Text size
Service NSW news articles and media releases are point-in-time statements. Please note the date of issue.

The NSW Government has cut red tape to allow more interstate tradespeople to work in NSW, fast tracking repairs for homes, businesses, and schools damaged by natural disasters.

From today this will include licensed interstate workers including plumbers, gasfitters, architects, surveyors, driving instructors and bus drivers. Licences and registrations will be recognised if workers notify NSW regulators before starting work.

Treasurer Matt Kean said the changes will ensure qualified and registered tradies from participating states can work in NSW sooner, supporting a more timely response to future natural disasters and addressing critical labour shortages.

“We’re making it easier and cheaper for interstate chippies, plumbers, and brickies to come to NSW and help with the flood recovery effort,” Mr Kean said.

“The NSW and Commonwealth Governments committed more than $3.5 billion to rebuild homes, businesses and infrastructure in flood-affected regions. And we’re also making it cheaper for local tradies wanting to work in these communities.”

The exemption from having to apply for a NSW licence, or pay additional registration or renewal fees, is part of a national move to boost the mobility of skilled workers across borders under the Automatic Mutual Recognition (AMR) scheme.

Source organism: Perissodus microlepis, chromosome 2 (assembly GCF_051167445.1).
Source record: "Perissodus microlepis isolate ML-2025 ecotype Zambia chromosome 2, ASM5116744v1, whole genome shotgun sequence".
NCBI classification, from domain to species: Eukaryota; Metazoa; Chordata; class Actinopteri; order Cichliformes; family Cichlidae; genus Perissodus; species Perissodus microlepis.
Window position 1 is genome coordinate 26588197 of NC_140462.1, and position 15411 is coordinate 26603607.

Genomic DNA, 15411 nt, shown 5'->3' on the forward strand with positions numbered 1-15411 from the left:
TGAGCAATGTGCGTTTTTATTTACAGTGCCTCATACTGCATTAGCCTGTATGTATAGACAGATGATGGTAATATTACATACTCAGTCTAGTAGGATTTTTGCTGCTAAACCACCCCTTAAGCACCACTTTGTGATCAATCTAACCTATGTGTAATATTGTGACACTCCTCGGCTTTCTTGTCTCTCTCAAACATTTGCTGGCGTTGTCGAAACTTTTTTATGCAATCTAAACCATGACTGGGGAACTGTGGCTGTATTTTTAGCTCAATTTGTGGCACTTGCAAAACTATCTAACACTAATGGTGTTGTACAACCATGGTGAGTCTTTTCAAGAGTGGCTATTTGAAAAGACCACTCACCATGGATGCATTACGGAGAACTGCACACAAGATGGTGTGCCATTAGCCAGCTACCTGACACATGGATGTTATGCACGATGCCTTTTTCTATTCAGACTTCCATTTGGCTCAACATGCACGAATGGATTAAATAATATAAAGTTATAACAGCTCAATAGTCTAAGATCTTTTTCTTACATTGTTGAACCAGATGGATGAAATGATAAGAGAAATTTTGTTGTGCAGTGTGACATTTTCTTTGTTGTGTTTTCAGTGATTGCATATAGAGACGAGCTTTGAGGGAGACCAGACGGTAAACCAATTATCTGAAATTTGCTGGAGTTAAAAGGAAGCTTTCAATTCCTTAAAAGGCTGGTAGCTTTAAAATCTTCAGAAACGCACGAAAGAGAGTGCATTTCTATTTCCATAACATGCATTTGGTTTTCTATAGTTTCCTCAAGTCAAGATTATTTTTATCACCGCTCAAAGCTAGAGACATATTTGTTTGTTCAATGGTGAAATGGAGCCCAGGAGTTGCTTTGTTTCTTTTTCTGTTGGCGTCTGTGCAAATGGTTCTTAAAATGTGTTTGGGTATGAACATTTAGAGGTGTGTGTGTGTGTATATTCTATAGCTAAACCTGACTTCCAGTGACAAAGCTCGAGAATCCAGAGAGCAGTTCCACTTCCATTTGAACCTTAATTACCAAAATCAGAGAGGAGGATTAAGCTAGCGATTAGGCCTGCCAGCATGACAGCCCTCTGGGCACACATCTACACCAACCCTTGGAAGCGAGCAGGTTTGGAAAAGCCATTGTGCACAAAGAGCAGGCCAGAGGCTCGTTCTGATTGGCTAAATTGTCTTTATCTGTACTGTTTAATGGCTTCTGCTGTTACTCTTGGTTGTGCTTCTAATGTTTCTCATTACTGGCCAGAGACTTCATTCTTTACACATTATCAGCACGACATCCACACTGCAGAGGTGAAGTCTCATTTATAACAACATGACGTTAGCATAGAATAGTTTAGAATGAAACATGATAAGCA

Minister for Small Business and Fair Trading Victor Dominello said the NSW Government had worked closely with industry to ensure proper protections for tradies and their customers.

“Recognising interstate registrations will boost skills and provide greater competition, which can deliver more choice, lower prices and improved service quality for consumers

“For tradies – many of whom are small business owners – it will reduce the administration costs of running and growing their businesses and will allow them to move to where the work is.

Member for Albury Justin Clancy said local tradies and the cities, towns, and communities along the NSW-Victorian border would benefit from the cut to red tape.

“We cross the Murray River every day for our business and personal lives – automatic mutual recognition of trades just makes sense,” he said.

“Floods have had a devastating impact on many farmers, businesses and residents in our region and this new level of cooperation between states to remove additional fees and fast track tradies to work on both sides of the border could not come at a better time to help people and businesses get back on their feet.”

All states and territories except Queensland are participating in the AMR scheme.

View Service NSW transactions for the Automatic Mutual Recognition scheme.

View a full list of all trades and professions in the AMR scheme

Media enquiries

For all media enquiries, please email media@customerservice.nsw.gov.au